Ashland is considering setting film permit fees based on the size of film crews, with larger productions paying higher rates.
But the city is still grappling with thorny issues, such as whether to charge nonprofit organizations, how to deal with the proliferation of filming with ubiquitous GoPro cameras and how to treat people shooting YouTube videos.
During a Monday night Ashland City Council study session devoted to the issue, Councilor Mike Morris noted he recently saw a skateboarder rolling along shooting with a GoPro camera.
"Does he need a permit?" Morris asked.
Portable GoPro video cameras are growing increasingly popular, especially with adventure sport enthusiasts such as mountain bikers. Users often post their videos to www.YouTube.com or other Internet venues, although GoPro footage has also been featured in major television commercials.
Last year, much of downtown Ashland was shut down for the filming of the feature movie "Wild" starring Reese Witherspoon. But the town is also home to people shooting simple, short videos to post on YouTube, as well as nonprofit groups filming public service announcements and other relatively minor works.
Councilor Pam Marsh, manager of the Ashland Emergency Food Bank, noted the nonprofit Ashland Food Project recently had a film made of its work to collect groceries from neighborhoods and deliver the donations to the food bank.
Marsh said many people shooting video around town wouldn't even think of obtaining a city permit to film, even though it's required by current law.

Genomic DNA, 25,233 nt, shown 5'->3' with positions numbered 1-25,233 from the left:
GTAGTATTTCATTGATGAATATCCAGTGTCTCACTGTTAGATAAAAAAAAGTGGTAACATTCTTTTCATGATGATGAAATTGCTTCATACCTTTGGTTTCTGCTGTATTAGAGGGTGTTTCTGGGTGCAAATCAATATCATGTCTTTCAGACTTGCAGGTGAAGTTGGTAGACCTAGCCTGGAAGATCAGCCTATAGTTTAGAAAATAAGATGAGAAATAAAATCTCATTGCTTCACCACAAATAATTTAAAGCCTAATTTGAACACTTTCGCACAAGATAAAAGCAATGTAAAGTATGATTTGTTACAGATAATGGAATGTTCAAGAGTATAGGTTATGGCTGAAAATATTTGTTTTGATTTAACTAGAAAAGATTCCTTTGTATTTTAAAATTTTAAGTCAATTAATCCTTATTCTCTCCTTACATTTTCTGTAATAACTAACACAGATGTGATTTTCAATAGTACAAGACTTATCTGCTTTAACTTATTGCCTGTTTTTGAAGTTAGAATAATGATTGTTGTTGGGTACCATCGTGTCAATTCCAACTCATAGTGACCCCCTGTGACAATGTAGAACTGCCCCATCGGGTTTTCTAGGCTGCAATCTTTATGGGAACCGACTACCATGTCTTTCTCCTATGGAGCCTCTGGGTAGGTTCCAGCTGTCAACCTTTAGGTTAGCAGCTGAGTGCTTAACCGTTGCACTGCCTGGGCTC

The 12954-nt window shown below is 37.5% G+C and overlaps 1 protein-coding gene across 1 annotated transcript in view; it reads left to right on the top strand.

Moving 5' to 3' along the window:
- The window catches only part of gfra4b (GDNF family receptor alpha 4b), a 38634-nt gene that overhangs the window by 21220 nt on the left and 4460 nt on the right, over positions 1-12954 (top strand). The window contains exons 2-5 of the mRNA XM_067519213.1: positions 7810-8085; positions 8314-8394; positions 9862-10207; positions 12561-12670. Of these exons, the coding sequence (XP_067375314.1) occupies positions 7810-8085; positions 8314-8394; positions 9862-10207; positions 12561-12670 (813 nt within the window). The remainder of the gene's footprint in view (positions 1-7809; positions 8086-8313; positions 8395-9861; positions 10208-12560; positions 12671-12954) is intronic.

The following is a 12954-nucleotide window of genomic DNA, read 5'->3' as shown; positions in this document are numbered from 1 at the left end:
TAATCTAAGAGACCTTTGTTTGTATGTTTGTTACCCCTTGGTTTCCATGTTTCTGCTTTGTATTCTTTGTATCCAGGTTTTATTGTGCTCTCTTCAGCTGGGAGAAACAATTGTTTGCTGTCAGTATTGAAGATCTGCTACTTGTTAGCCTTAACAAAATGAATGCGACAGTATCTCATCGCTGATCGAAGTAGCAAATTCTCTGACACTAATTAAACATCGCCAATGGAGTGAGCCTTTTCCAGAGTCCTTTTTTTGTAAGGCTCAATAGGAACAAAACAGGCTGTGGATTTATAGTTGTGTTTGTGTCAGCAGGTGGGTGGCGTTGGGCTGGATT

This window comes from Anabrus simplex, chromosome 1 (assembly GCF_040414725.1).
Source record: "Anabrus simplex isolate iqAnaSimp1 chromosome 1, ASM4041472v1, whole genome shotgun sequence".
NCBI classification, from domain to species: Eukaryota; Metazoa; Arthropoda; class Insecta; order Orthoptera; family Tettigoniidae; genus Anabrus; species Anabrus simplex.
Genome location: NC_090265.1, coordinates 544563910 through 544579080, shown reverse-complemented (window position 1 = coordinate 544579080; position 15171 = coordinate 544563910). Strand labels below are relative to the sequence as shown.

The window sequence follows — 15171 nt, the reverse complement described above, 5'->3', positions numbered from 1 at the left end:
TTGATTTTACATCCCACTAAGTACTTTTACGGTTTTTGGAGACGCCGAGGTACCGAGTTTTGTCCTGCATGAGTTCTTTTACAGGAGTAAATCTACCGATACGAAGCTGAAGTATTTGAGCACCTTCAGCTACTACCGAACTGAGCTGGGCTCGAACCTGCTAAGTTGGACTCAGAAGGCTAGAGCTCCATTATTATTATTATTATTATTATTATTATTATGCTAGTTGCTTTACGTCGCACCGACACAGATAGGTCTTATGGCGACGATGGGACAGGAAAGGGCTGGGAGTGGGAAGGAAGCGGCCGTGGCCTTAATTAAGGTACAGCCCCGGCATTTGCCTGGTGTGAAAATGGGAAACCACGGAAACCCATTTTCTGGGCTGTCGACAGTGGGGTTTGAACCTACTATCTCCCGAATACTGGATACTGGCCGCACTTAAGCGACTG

Ashland is in the midst of updating a 1984 film ordinance.
Marsh said she believes an updated ordinance should provide exemptions for various categories of small-scale filming.
"I need something that doesn't make a bunch of people lawbreakers," she said.
A draft ordinance proposes charging a $25 film permit fee plus a $25 temporary business license fee for productions with 10 or fewer cast and crew members, two or fewer vehicles and three or fewer film days in Ashland.
Productions with 25 or more people, five or more vehicles and five or more filming days in town could pay more than $500.
Filmmakers would be required to show they had $2 million worth of liability insurance as well.
The ordinance would allow the city administrator to waive city fees and the insurance requirement if impacts are minimal.
"We've given the city administrator the ability to waive permit fees and the insurance requirement based on the impact to the community," city of Ashland Management Analyst Ann Seltzer said of the draft ordinance, which she has been working on with input from members of the local film industry.
Personal film or video shot for private family use would be exempt from the permitting requirements, as would noncommercial film or video shot on state, federal or Ashland School District property.
Students also would not have to get permits if they stayed on school or Southern Oregon University property.
Mayor John Stromberg said councilors will have to decide at a future meeting the ultimate form of Ashland's new film permit ordinance. He predicted they will have to work through the draft piece by piece, giving an up or down vote to each element.
"This whole area is changing daily and expanding really rapidly," Stromberg said of the constantly evolving film and video landscape. "We may need to be prepared for periodic adjustments."